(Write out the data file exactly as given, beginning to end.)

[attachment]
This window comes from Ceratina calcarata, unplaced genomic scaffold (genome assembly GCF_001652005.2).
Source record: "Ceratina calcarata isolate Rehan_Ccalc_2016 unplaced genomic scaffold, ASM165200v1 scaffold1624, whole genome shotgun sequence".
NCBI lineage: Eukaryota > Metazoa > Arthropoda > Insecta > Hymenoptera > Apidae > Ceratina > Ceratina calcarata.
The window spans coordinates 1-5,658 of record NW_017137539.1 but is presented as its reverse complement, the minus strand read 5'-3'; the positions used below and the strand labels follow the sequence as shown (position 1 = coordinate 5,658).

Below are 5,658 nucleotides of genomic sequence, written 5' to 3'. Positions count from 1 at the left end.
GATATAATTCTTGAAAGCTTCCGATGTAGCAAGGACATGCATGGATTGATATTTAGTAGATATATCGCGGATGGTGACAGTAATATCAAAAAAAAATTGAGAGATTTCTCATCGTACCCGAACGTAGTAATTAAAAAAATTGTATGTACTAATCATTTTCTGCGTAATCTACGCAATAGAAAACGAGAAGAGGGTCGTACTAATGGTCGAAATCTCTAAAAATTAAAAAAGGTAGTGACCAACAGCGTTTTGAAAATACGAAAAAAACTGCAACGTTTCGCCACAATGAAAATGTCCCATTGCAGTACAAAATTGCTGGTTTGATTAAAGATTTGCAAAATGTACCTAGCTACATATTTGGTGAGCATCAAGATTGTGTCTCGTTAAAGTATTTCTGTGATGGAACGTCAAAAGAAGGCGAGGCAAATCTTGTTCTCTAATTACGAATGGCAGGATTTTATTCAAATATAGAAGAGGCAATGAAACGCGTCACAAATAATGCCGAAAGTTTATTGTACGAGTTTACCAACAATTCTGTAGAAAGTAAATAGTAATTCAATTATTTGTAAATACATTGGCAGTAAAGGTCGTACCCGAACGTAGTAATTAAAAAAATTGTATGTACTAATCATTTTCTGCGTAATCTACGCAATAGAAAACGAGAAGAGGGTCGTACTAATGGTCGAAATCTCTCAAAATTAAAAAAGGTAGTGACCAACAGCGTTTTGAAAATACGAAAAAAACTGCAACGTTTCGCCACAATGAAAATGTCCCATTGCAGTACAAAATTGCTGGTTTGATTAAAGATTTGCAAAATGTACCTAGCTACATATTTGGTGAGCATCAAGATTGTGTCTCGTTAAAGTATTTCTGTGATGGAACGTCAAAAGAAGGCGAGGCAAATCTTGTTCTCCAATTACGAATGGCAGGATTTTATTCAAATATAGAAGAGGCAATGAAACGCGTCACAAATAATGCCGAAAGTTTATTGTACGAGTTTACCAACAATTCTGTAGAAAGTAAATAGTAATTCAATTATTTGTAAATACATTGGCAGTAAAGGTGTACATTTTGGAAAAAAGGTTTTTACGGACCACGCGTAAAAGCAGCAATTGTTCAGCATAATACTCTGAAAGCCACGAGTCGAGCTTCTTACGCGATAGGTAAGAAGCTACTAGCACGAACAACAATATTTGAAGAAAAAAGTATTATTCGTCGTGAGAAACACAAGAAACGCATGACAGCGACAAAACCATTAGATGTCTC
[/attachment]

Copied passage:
This window comes from Ceratina calcarata, unplaced genomic scaffold (genome assembly GCF_001652005.2).
Source record: "Ceratina calcarata isolate Rehan_Ccalc_2016 unplaced genomic scaffold, ASM165200v1 scaffold1624, whole genome shotgun sequence".
NCBI lineage: Eukaryota > Metazoa > Arthropoda > Insecta > Hymenoptera > Apidae > Ceratina > Ceratina calcarata.
The window spans coordinates 1-5,658 of record NW_017137539.1 but is presented as its reverse complement, the minus strand read 5'-3'; the positions used below and the strand labels follow the sequence as shown (position 1 = coordinate 5,658).

Below are 5,658 nucleotides of genomic sequence, written 5' to 3'. Positions count from 1 at the left end.
GATATAATTCTTGAAAGCTTCCGATGTAGCAAGGACATGCATGGATTGATATTTAGTAGATATATCGCGGATGGTGACAGTAATATCAAAAAAAAATTGAGAGATTTCTCATCGTACCCGAACGTAGTAATTAAAAAAATTGTATGTACTAATCATTTTCTGCGTAATCTACGCAATAGAAAACGAGAAGAGGGTCGTACTAATGGTCGAAATCTCTAAAAATTAAAAAAGGTAGTGACCAACAGCGTTTTGAAAATACGAAAAAAACTGCAACGTTTCGCCACAATGAAAATGTCCCATTGCAGTACAAAATTGCTGGTTTGATTAAAGATTTGCAAAATGTACCTAGCTACATATTTGGTGAGCATCAAGATTGTGTCTCGTTAAAGTATTTCTGTGATGGAACGTCAAAAGAAGGCGAGGCAAATCTTGTTCTCTAATTACGAATGGCAGGATTTTATTCAAATATAGAAGAGGCAATGAAACGCGTCACAAATAATGCCGAAAGTTTATTGTACGAGTTTACCAACAATTCTGTAGAAAGTAAATAGTAATTCAATTATTTGTAAATACATTGGCAGTAAAGGTCGTACCCGAACGTAGTAATTAAAAAAATTGTATGTACTAATCATTTTCTGCGTAATCTACGCAATAGAAAACGAGAAGAGGGTCGTACTAATGGTCGAAATCTCTCAAAATTAAAAAAGGTAGTGACCAACAGCGTTTTGAAAATACGAAAAAAACTGCAACGTTTCGCCACAATGAAAATGTCCCATTGCAGTACAAAATTGCTGGTTTGATTAAAGATTTGCAAAATGTACCTAGCTACATATTTGGTGAGCATCAAGATTGTGTCTCGTTAAAGTATTTCTGTGATGGAACGTCAAAAGAAGGCGAGGCAAATCTTGTTCTCCAATTACGAATGGCAGGATTTTATTCAAATATAGAAGAGGCAATGAAACGCGTCACAAATAATGCCGAAAGTTTATTGTACGAGTTTACCAACAATTCTGTAGAAAGTAAATAGTAATTCAATTATTTGTAAATACATTGGCAGTAAAGGTGTACATTTTGGAAAAAAGGTTTTTACGGACCACGCGTAAAAGCAGCAATTGTTCAGCATAATACTCTGAAAGCCACGAGTCGAGCTTCTTACGCGATAGGTAAGAAGCTACTAGCACGAACAACAATATTTGAAGAAAAAAGTATTATTCGTCGTGAGAAACACAAGAAACGCATGACAGCGACAAAACCATTAGATGTCTC